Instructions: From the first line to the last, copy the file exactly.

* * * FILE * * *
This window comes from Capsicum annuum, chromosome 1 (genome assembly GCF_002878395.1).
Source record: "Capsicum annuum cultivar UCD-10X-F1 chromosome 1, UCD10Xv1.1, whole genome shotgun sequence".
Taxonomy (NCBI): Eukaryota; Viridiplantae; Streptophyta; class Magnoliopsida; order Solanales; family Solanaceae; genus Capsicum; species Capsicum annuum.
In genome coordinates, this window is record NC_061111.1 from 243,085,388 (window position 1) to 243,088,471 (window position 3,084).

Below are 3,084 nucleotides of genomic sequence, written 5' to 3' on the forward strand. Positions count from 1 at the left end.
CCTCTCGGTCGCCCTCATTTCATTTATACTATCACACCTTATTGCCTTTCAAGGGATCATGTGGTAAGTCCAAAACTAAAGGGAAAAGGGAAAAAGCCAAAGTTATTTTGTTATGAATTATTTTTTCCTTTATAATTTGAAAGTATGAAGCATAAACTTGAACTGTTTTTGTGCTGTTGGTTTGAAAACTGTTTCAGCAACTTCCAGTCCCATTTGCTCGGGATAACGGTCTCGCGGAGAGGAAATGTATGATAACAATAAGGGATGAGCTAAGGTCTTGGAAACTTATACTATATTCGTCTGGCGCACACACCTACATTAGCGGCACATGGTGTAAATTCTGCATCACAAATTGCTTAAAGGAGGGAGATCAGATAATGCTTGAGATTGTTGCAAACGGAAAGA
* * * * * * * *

This window comes from Capsicum annuum, chromosome 1 (genome assembly GCF_002878395.1).
Source record: "Capsicum annuum cultivar UCD-10X-F1 chromosome 1, UCD10Xv1.1, whole genome shotgun sequence".
Taxonomy (NCBI): Eukaryota; Viridiplantae; Streptophyta; class Magnoliopsida; order Solanales; family Solanaceae; genus Capsicum; species Capsicum annuum.
In genome coordinates, this window is record NC_061111.1 from 243,085,388 (window position 1) to 243,088,471 (window position 3,084).

Below are 3,084 nucleotides of genomic sequence, written 5' to 3' on the forward strand. Positions count from 1 at the left end.
CCTCTCGGTCGCCCTCATTTCATTTATACTATCACACCTTATTGCCTTTCAAGGGATCATGTGGTAAGTCCAAAACTAAAGGGAAAAGGGAAAAAGCCAAAGTTATTTTGTTATGAATTATTTTTTCCTTTATAATTTGAAAGTATGAAGCATAAACTTGAACTGTTTTTGTGCTGTTGGTTTGAAAACTGTTTCAGCAACTTCCAGTCCCATTTGCTCGGGATAACGGTCTCGCGGAGAGGAAATGTATGATAACAATAAGGGATGAGCTAAGGTCTTGGAAACTTATACTATATTCGTCTGGCGCACACACCTACATTAGCGGCACATGGTGTAAATTCTGCATCACAAATTGCTTAAAGGAGGGAGATCAGATAATGCTTGAGATTGTTGCAAACGGAAAGA